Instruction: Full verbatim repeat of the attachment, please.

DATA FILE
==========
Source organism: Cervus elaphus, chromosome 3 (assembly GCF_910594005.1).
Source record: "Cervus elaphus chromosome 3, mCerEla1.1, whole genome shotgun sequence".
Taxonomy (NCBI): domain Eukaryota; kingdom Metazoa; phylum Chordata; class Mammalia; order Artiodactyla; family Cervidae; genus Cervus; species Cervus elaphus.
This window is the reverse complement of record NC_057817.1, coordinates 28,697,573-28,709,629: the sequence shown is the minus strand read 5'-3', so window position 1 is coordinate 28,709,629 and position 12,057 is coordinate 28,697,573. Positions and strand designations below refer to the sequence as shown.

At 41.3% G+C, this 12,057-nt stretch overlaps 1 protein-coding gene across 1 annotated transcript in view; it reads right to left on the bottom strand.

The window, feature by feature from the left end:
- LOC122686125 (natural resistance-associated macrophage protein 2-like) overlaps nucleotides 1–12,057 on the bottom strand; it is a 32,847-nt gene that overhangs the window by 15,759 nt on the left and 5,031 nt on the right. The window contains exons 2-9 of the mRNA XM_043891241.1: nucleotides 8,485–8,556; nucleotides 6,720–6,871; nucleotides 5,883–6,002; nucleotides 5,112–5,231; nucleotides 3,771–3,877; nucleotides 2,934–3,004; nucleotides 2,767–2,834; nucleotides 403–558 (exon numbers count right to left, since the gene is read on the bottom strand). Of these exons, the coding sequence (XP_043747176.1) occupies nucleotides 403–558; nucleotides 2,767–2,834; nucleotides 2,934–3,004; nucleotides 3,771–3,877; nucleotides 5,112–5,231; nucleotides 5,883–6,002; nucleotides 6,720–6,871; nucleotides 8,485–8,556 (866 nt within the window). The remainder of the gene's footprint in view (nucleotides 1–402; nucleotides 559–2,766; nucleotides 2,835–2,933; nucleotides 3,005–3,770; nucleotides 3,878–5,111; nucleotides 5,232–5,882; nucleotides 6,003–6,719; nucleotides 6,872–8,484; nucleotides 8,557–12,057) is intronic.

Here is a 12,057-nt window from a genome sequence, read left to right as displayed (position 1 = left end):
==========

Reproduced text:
Source organism: Cervus elaphus, chromosome 3 (assembly GCF_910594005.1).
Source record: "Cervus elaphus chromosome 3, mCerEla1.1, whole genome shotgun sequence".
Taxonomy (NCBI): domain Eukaryota; kingdom Metazoa; phylum Chordata; class Mammalia; order Artiodactyla; family Cervidae; genus Cervus; species Cervus elaphus.
This window is the reverse complement of record NC_057817.1, coordinates 28,697,573-28,709,629: the sequence shown is the minus strand read 5'-3', so window position 1 is coordinate 28,709,629 and position 12,057 is coordinate 28,697,573. Positions and strand designations below refer to the sequence as shown.

At 41.3% G+C, this 12,057-nt stretch overlaps 1 protein-coding gene across 1 annotated transcript in view; it reads right to left on the bottom strand.

The window, feature by feature from the left end:
- LOC122686125 (natural resistance-associated macrophage protein 2-like) overlaps nucleotides 1–12,057 on the bottom strand; it is a 32,847-nt gene that overhangs the window by 15,759 nt on the left and 5,031 nt on the right. The window contains exons 2-9 of the mRNA XM_043891241.1: nucleotides 8,485–8,556; nucleotides 6,720–6,871; nucleotides 5,883–6,002; nucleotides 5,112–5,231; nucleotides 3,771–3,877; nucleotides 2,934–3,004; nucleotides 2,767–2,834; nucleotides 403–558 (exon numbers count right to left, since the gene is read on the bottom strand). Of these exons, the coding sequence (XP_043747176.1) occupies nucleotides 403–558; nucleotides 2,767–2,834; nucleotides 2,934–3,004; nucleotides 3,771–3,877; nucleotides 5,112–5,231; nucleotides 5,883–6,002; nucleotides 6,720–6,871; nucleotides 8,485–8,556 (866 nt within the window). The remainder of the gene's footprint in view (nucleotides 1–402; nucleotides 559–2,766; nucleotides 2,835–2,933; nucleotides 3,005–3,770; nucleotides 3,878–5,111; nucleotides 5,232–5,882; nucleotides 6,003–6,719; nucleotides 6,872–8,484; nucleotides 8,557–12,057) is intronic.

Here is a 12,057-nt window from a genome sequence, read left to right as displayed (position 1 = left end):